Roy Moore is Running For Senate in 2020, But Republicans Say Embattled Judge Is Starting the Race 'Underwater'

Former Alabama Judge Roy Moore, who lost a 2017 Senate race after being accused of sexual misconduct against teenage girls decades ago, is running for Congress—again. But this time around, Moore's Republican colleagues say he shouldn't even bother.

"He starts out the race today underwater and that is not a position you want to be in," Tripp Skipper, the general consultant to former Auburn University football coach Tommy Tuberville's Senate campaign told Newsweek on Thursday. Tuberville will be running against Moore in the Republican primary.

Moore, 72, is the fourth candidate to enter the Republican primary for the opportunity to take on Democrat Doug Jones, who narrowly edged out the embattled judge for the open Senate seat during a 2017 special election by 1.5 percentage points. Moore initially refused to concede after the race was called for Jones, telling his supporters that they had to "wait on God and let this process play out."

"Yes, I will run for the United States Senate in 2020," Moore said on Thursday afternoon. "Can I win? Yes, I can win. They know I can and that's why there's such opposition."

Other candidates in the race include Representative Bradley Byrne and state Representative Arnold Mooney. Alabama's Secretary of State John Merrill filed paperwork with the Federal Election Committee earlier this week but has not officially announced that he is running.

Merrill told Newsweek that Moore's entry into the race adds a "new dimension" to the campaign because unlike other candidates the former judge has "has 100 percent name recognition."

"Everybody in the state knows Judge Moore and everybody has an opinion on Judge Moore," Merrill added.

But in announcing his candidacy, Moore is going directly against the wishes of President Donald Trump and the Republican Party. Many conservative lawmakers, like Senator Cory Gardner, vowed to never support Moore again following the sexual misconduct allegations against him.

Numerous women came forward during the 2017 race and accused Moore of sexually harassing them during their teenage years. Some of them were as young as 14 when the alleged incidents took place, while Moore was an assistant district attorney in his 30s. Moore sued several of his accusers in 2018, alleging that they defamed and conspired against him.

alabama judge roy moore senate race
Republican Senatorial candidate Roy Moore arrives for his election night party in the RSA Activity Center on December 12, 2017 in Montgomery, Alabama. Joe Raedle/Getty

Trump explicitly cautioned Moore against running for Senate via Twitter last month, writing that he had "nothing against" the former judge but that Republicans need a candidate who is going to win in order to keep their majority rule in the Senate.

Republicans cannot allow themselves to again lose the Senate seat in the Great State of Alabama. This time it will be for Six Years, not just Two. I have NOTHING against Roy Moore, and unlike many other Republican leaders, wanted him to win. But he didn’t, and probably won’t.....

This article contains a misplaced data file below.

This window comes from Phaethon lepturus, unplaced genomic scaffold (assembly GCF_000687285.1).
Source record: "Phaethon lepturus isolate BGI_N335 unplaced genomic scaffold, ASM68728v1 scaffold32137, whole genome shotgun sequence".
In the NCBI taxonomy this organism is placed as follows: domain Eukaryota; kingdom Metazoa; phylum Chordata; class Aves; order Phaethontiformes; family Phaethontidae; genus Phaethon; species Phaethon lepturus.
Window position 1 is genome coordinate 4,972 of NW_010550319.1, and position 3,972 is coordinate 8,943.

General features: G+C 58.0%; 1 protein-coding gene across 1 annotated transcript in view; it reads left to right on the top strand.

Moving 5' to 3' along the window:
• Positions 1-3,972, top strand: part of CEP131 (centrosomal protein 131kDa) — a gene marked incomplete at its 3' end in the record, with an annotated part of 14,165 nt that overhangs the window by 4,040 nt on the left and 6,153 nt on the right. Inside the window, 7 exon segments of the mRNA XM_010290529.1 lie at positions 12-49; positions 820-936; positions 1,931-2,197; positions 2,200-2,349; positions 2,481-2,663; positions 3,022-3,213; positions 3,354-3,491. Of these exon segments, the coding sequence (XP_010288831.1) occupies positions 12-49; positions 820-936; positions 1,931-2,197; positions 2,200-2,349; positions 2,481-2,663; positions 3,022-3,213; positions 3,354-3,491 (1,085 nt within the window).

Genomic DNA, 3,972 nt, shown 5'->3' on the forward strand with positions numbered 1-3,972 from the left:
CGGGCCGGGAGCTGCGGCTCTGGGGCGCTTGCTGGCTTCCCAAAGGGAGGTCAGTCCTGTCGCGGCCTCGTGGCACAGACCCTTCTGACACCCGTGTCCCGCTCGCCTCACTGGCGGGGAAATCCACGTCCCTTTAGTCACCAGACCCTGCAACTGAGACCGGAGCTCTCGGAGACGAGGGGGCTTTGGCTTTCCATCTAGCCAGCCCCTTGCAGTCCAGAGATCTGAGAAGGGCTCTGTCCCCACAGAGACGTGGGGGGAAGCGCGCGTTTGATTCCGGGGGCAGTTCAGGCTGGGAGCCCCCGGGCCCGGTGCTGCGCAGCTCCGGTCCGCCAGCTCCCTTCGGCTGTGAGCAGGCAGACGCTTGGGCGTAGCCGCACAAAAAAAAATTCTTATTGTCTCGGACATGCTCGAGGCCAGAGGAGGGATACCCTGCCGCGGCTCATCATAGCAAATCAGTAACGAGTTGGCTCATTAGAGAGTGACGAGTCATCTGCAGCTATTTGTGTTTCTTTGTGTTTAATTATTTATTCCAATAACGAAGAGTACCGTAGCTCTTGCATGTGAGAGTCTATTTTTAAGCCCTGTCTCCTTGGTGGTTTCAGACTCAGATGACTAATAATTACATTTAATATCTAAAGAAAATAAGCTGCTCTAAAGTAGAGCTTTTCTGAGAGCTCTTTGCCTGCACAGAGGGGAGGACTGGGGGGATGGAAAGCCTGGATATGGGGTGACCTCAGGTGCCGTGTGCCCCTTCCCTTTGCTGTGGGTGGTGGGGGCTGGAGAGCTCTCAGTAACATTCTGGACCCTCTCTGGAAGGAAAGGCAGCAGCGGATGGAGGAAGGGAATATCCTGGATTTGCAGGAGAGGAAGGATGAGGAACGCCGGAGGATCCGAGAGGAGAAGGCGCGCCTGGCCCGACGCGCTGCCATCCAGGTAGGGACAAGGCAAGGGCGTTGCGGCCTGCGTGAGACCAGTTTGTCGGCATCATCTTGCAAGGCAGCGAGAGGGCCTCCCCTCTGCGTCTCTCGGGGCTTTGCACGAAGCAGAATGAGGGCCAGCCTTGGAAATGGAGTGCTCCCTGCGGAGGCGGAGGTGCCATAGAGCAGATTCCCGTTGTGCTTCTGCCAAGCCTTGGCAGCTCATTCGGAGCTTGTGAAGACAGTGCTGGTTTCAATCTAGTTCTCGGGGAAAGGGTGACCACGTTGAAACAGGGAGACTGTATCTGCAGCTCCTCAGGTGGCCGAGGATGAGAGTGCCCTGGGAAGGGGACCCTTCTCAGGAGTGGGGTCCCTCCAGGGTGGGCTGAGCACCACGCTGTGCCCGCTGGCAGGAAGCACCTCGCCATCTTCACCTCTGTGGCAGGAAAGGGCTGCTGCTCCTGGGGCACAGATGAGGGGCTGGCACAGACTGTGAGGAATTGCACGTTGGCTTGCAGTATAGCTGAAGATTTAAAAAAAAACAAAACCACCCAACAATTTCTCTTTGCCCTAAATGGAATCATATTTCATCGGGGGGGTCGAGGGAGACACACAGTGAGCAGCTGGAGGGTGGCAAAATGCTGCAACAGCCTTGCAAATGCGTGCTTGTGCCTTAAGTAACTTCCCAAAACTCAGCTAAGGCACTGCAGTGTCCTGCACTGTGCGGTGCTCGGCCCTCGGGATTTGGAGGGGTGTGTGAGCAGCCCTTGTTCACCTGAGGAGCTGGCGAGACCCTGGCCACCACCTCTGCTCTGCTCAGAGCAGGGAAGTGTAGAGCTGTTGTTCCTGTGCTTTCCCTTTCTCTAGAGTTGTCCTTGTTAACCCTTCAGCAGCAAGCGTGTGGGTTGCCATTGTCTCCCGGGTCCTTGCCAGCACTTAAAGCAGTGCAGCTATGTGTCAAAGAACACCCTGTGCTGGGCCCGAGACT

— Donald J. Trump (@realDonaldTrump) May 29, 2019

The president's sentiments were echoed by his son Donald Trump Jr., who tweeted that Moore was the "only candidate who could lose a GOP seat" in a solidly red state that overwhelmingly supported Trump during the 2016 election. He added that if Moore cared more about the president's agenda than his own ego it was "time to ride off into the sunset."

Moore has also lost the support of the National Republican Senatorial Committee, the campaign arm of Senate Republicans. The group severed ties with the former judge during the 2017 election amid allegations of sexual misconduct made against him. Kevin McLaughlin, executive director of the committee, recently described the group's official stance as "ABRM: anyone but Roy Moore."

Republican Senator Richard Shelby told The Washington Post on Wednesday that there are "a lot of reasons known to you and everybody else" why he wouldn't support Moore in his Senate run: "I think Alabama could do better. I think he would be a disrupter. I think we can win that seat back for the Republicans, but I won't be supporting him."

Despite Moore's past controversy, Alabamians signaled in April that they would support the former judge in an early poll for the 2020 Senate race. According to a survey by Mason-Dixon Polling & Strategy, 27 percent of Alabama Republicans would vote for Moore—which was the highest rate of any potential candidates included in the survey.

But more recent polling showed that Moore had the highest unfavorability among any of the potential candidates. In total, 48 percent of voters polled had an unfavorable view of Moore. Of that 48 percent, 32 percent said their view was "very unfavorable."

The survey, conducted by the Moore Information Group (an organization with no affiliation with to Roy Moore) from June 10 to June 11, surveyed 650 likely 2020 Republican primary voters in Alabama and has a 4 percent margin of error. The poll showed Tuberville to be leading the pack with 23 percent of the vote, followed by Moore on 18 percent and Byrne on 16 percent.

Moore's past controversy and his disconnect from the Republican establishment could spell trouble for his 2020 campaign. But Secretary of State Merrill warned against underestimating the former judge and his band of loyal supporters.

"I think it's important to note that no one should be underestimated and no one's candidacy should ever be undervalued," he said. "When people begin to underestimate someone they are making a grievous mistake and committing an error that will not be able to be overcome."